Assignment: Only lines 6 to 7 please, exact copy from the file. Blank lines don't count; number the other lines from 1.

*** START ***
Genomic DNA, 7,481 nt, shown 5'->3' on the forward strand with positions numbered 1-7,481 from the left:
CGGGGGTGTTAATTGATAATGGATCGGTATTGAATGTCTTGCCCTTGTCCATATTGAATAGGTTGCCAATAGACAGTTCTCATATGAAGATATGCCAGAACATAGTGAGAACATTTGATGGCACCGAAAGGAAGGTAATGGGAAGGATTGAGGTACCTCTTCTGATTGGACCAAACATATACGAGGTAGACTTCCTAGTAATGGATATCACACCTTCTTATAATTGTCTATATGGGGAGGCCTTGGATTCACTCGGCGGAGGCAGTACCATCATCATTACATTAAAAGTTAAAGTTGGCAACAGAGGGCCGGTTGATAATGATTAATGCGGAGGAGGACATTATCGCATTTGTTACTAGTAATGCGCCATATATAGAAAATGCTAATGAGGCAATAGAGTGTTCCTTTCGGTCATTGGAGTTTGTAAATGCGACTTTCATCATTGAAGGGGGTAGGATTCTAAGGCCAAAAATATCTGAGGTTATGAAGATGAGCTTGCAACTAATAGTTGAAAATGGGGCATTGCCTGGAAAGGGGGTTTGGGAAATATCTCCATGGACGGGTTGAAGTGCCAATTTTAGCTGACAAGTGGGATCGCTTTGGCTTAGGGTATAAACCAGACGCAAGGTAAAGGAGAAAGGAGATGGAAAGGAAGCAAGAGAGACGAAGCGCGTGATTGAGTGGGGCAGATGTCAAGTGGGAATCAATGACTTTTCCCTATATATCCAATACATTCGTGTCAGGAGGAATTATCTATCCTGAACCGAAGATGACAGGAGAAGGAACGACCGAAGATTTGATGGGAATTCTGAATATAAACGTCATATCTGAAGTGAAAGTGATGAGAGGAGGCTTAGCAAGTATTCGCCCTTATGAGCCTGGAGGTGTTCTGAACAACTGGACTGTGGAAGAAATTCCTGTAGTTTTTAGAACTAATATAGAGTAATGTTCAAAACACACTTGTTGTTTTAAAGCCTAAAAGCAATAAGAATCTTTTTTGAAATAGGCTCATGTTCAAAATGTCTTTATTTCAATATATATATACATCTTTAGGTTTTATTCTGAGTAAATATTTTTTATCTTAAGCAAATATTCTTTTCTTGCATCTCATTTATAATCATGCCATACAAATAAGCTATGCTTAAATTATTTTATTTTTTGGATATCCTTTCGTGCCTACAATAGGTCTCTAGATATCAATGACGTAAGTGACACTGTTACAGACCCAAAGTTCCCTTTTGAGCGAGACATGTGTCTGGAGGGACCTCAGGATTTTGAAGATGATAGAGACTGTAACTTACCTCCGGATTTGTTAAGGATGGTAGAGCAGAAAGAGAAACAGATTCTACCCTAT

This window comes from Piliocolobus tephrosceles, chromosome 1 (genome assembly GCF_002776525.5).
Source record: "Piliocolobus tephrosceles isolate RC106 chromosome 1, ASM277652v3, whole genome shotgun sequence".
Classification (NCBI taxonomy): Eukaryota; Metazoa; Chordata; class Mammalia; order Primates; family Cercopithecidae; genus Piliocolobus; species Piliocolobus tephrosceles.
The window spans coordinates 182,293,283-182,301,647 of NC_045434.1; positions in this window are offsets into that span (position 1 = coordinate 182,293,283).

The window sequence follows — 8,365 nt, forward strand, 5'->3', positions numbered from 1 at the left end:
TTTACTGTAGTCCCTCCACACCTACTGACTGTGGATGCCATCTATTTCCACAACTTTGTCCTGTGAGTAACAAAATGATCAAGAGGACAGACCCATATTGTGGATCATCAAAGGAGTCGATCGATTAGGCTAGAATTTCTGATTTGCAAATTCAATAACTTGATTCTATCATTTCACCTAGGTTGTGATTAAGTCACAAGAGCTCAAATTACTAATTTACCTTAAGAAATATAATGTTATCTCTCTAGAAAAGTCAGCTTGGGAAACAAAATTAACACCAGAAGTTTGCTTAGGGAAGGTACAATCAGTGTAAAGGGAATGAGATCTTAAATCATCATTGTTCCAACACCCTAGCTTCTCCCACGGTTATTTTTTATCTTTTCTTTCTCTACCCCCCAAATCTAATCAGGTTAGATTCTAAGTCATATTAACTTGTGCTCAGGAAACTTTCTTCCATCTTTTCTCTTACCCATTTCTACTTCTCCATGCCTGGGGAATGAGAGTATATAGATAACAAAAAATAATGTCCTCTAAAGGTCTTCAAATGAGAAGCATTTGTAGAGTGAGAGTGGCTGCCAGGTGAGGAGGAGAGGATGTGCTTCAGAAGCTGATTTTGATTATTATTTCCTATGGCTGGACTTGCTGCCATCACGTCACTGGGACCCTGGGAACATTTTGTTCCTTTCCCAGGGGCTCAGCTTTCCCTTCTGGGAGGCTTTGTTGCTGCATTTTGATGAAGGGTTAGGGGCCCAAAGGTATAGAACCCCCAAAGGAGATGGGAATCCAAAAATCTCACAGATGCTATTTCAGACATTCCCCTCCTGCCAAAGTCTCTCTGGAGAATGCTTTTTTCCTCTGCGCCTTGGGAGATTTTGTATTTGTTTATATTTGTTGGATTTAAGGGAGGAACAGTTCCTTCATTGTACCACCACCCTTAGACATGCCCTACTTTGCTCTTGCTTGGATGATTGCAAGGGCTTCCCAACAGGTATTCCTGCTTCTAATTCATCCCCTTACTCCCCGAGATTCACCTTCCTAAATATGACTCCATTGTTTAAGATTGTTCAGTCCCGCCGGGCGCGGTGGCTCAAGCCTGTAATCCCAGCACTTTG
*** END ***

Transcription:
The window spans coordinates 182,293,283-182,301,647 of NC_045434.1; positions in this window are offsets into that span (position 1 = coordinate 182,293,283).

The window sequence follows — 8,365 nt, forward strand, 5'->3', positions numbered from 1 at the left end: